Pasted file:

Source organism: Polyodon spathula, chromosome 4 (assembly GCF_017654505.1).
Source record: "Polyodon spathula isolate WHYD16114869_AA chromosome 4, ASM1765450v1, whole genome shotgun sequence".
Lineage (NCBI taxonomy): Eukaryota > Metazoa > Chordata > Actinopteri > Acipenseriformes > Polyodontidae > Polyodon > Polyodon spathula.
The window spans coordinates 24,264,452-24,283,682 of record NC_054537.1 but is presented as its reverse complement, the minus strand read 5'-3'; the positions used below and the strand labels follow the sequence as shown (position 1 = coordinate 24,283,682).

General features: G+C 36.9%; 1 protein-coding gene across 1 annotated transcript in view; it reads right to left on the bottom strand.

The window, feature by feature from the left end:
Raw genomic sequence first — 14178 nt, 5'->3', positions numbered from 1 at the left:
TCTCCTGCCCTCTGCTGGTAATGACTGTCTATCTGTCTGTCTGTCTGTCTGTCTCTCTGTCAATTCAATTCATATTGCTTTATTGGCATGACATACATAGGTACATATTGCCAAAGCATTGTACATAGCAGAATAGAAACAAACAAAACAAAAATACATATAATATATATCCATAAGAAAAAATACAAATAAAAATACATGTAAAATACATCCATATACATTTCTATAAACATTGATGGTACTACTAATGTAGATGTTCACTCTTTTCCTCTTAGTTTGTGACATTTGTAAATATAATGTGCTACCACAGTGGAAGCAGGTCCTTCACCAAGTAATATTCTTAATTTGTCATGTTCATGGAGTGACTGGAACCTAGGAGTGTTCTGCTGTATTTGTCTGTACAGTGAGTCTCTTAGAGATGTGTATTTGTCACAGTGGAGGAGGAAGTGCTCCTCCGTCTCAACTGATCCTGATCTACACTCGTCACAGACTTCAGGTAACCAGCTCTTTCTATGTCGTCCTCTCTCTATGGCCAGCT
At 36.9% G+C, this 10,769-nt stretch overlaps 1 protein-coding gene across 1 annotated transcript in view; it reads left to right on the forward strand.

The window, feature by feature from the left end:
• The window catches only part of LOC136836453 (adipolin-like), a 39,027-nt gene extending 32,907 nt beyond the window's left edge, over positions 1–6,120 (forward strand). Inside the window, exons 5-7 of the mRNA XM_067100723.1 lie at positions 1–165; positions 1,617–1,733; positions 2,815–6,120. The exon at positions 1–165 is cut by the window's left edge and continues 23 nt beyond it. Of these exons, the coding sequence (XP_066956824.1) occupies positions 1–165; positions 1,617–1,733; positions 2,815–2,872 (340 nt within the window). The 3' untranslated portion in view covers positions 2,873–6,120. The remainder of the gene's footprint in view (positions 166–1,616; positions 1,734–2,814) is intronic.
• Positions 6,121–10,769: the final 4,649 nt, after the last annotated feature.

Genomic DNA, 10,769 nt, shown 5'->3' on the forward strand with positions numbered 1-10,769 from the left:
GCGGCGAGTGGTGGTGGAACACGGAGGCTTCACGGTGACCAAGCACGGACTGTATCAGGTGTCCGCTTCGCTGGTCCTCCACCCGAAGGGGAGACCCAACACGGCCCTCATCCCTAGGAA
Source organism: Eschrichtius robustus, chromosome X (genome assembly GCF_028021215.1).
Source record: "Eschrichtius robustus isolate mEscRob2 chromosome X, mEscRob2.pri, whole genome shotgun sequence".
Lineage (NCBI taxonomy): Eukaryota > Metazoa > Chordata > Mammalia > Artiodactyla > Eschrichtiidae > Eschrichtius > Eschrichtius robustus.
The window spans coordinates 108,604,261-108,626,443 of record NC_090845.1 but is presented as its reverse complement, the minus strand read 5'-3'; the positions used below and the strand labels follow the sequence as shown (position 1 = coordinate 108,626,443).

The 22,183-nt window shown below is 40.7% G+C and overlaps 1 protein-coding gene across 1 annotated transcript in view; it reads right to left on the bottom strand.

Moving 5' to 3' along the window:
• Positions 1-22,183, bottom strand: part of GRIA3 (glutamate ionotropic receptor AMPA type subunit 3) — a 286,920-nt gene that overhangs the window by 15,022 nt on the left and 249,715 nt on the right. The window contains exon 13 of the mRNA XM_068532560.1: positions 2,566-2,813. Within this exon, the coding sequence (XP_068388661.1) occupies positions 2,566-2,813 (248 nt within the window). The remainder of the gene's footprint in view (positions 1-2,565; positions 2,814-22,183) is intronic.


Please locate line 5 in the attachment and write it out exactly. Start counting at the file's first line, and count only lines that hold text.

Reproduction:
General features: G+C 36.9%; 1 protein-coding gene across 1 annotated transcript in view; it reads right to left on the bottom strand.